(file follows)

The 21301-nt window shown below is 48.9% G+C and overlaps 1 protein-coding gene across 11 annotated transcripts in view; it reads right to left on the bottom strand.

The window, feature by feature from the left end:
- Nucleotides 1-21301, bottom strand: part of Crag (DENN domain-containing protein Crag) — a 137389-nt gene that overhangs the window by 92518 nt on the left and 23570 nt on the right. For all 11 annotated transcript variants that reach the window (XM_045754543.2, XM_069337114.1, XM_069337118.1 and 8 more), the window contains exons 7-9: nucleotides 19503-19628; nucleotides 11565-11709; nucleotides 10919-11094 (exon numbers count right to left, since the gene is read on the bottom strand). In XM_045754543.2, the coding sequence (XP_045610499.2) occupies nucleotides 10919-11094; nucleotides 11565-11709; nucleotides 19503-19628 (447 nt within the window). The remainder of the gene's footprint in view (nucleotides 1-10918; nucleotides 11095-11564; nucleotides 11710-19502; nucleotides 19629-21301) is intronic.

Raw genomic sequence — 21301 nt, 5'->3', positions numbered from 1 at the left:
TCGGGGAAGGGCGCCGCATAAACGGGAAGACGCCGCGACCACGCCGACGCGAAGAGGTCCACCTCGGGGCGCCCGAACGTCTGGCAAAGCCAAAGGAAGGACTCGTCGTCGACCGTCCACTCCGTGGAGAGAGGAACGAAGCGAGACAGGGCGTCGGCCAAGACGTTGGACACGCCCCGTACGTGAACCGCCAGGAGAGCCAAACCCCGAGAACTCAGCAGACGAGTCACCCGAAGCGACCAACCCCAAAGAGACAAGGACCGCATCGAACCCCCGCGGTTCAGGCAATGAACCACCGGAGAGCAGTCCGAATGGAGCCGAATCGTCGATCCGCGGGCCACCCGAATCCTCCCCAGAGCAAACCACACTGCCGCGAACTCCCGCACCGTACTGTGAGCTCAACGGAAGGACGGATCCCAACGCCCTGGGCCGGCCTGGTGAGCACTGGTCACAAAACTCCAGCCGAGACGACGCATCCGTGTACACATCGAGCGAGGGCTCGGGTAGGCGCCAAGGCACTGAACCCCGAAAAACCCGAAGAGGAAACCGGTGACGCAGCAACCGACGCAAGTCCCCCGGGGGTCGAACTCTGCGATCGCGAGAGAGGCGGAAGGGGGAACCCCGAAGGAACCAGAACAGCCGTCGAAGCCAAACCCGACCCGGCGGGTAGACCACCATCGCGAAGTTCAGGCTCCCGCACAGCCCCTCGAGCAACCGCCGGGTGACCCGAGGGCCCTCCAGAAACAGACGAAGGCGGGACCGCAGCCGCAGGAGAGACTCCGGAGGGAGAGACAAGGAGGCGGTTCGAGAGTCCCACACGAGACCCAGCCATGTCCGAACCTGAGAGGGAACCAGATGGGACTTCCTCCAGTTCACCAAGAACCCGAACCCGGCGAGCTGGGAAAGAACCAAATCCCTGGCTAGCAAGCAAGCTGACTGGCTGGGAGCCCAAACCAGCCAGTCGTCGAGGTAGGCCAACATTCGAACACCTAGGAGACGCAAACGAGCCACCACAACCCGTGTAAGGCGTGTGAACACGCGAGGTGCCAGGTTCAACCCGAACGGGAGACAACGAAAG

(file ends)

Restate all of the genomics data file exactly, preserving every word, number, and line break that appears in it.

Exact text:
The 21301-nt window shown below is 48.9% G+C and overlaps 1 protein-coding gene across 11 annotated transcripts in view; it reads right to left on the bottom strand.

The window, feature by feature from the left end:
- Nucleotides 1-21301, bottom strand: part of Crag (DENN domain-containing protein Crag) — a 137389-nt gene that overhangs the window by 92518 nt on the left and 23570 nt on the right. For all 11 annotated transcript variants that reach the window (XM_045754543.2, XM_069337114.1, XM_069337118.1 and 8 more), the window contains exons 7-9: nucleotides 19503-19628; nucleotides 11565-11709; nucleotides 10919-11094 (exon numbers count right to left, since the gene is read on the bottom strand). In XM_045754543.2, the coding sequence (XP_045610499.2) occupies nucleotides 10919-11094; nucleotides 11565-11709; nucleotides 19503-19628 (447 nt within the window). The remainder of the gene's footprint in view (nucleotides 1-10918; nucleotides 11095-11564; nucleotides 11710-19502; nucleotides 19629-21301) is intronic.

Raw genomic sequence — 21301 nt, 5'->3', positions numbered from 1 at the left:
TCGGGGAAGGGCGCCGCATAAACGGGAAGACGCCGCGACCACGCCGACGCGAAGAGGTCCACCTCGGGGCGCCCGAACGTCTGGCAAAGCCAAAGGAAGGACTCGTCGTCGACCGTCCACTCCGTGGAGAGAGGAACGAAGCGAGACAGGGCGTCGGCCAAGACGTTGGACACGCCCCGTACGTGAACCGCCAGGAGAGCCAAACCCCGAGAACTCAGCAGACGAGTCACCCGAAGCGACCAACCCCAAAGAGACAAGGACCGCATCGAACCCCCGCGGTTCAGGCAATGAACCACCGGAGAGCAGTCCGAATGGAGCCGAATCGTCGATCCGCGGGCCACCCGAATCCTCCCCAGAGCAAACCACACTGCCGCGAACTCCCGCACCGTACTGTGAGCTCAACGGAAGGACGGATCCCAACGCCCTGGGCCGGCCTGGTGAGCACTGGTCACAAAACTCCAGCCGAGACGACGCATCCGTGTACACATCGAGCGAGGGCTCGGGTAGGCGCCAAGGCACTGAACCCCGAAAAACCCGAAGAGGAAACCGGTGACGCAGCAACCGACGCAAGTCCCCCGGGGGTCGAACTCTGCGATCGCGAGAGAGGCGGAAGGGGGAACCCCGAAGGAACCAGAACAGCCGTCGAAGCCAAACCCGACCCGGCGGGTAGACCACCATCGCGAAGTTCAGGCTCCCGCACAGCCCCTCGAGCAACCGCCGGGTGACCCGAGGGCCCTCCAGAAACAGACGAAGGCGGGACCGCAGCCGCAGGAGAGACTCCGGAGGGAGAGACAAGGAGGCGGTTCGAGAGTCCCACACGAGACCCAGCCATGTCCGAACCTGAGAGGGAACCAGATGGGACTTCCTCCAGTTCACCAAGAACCCGAACCCGGCGAGCTGGGAAAGAACCAAATCCCTGGCTAGCAAGCAAGCTGACTGGCTGGGAGCCCAAACCAGCCAGTCGTCGAGGTAGGCCAACATTCGAACACCTAGGAGACGCAAACGAGCCACCACAACCCGTGTAAGGCGTGTGAACACGCGAGGTGCCAGGTTCAACCCGAACGGGAGACAACGAAAG